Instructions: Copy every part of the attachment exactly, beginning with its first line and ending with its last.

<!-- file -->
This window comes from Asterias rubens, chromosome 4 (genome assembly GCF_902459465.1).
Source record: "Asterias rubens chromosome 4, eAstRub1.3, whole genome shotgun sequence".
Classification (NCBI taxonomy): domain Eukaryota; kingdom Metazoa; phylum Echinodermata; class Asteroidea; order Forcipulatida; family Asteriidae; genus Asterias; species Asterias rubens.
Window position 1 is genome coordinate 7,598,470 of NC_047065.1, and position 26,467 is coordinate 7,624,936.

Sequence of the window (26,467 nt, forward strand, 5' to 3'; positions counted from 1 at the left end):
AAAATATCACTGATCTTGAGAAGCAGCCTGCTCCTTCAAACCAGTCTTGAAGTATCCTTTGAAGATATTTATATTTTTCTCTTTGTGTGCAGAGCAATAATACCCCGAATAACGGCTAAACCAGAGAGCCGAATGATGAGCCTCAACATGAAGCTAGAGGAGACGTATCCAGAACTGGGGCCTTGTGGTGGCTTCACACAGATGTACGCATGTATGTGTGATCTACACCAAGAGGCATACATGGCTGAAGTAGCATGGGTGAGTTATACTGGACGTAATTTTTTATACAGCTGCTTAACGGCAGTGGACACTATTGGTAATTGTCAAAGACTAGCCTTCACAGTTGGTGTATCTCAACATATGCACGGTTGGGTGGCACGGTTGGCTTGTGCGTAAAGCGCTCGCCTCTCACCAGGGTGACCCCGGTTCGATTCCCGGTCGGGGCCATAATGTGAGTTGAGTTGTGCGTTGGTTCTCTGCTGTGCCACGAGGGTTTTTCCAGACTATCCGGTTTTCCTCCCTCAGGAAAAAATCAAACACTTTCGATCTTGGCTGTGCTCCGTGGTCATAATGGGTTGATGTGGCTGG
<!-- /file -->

This window comes from Asterias rubens, chromosome 4 (genome assembly GCF_902459465.1).
Source record: "Asterias rubens chromosome 4, eAstRub1.3, whole genome shotgun sequence".
Classification (NCBI taxonomy): domain Eukaryota; kingdom Metazoa; phylum Echinodermata; class Asteroidea; order Forcipulatida; family Asteriidae; genus Asterias; species Asterias rubens.
Window position 1 is genome coordinate 7,598,470 of NC_047065.1, and position 26,467 is coordinate 7,624,936.

Sequence of the window (26,467 nt, forward strand, 5' to 3'; positions counted from 1 at the left end):
AAAATATCACTGATCTTGAGAAGCAGCCTGCTCCTTCAAACCAGTCTTGAAGTATCCTTTGAAGATATTTATATTTTTCTCTTTGTGTGCAGAGCAATAATACCCCGAATAACGGCTAAACCAGAGAGCCGAATGATGAGCCTCAACATGAAGCTAGAGGAGACGTATCCAGAACTGGGGCCTTGTGGTGGCTTCACACAGATGTACGCATGTATGTGTGATCTACACCAAGAGGCATACATGGCTGAAGTAGCATGGGTGAGTTATACTGGACGTAATTTTTTATACAGCTGCTTAACGGCAGTGGACACTATTGGTAATTGTCAAAGACTAGCCTTCACAGTTGGTGTATCTCAACATATGCACGGTTGGGTGGCACGGTTGGCTTGTGCGTAAAGCGCTCGCCTCTCACCAGGGTGACCCCGGTTCGATTCCCGGTCGGGGCCATAATGTGAGTTGAGTTGTGCGTTGGTTCTCTGCTGTGCCACGAGGGTTTTTCCAGACTATCCGGTTTTCCTCCCTCAGGAAAAAATCAAACACTTTCGATCTTGGCTGTGCTCCGTGGTCATAATGGGTTGATGTGGCTGG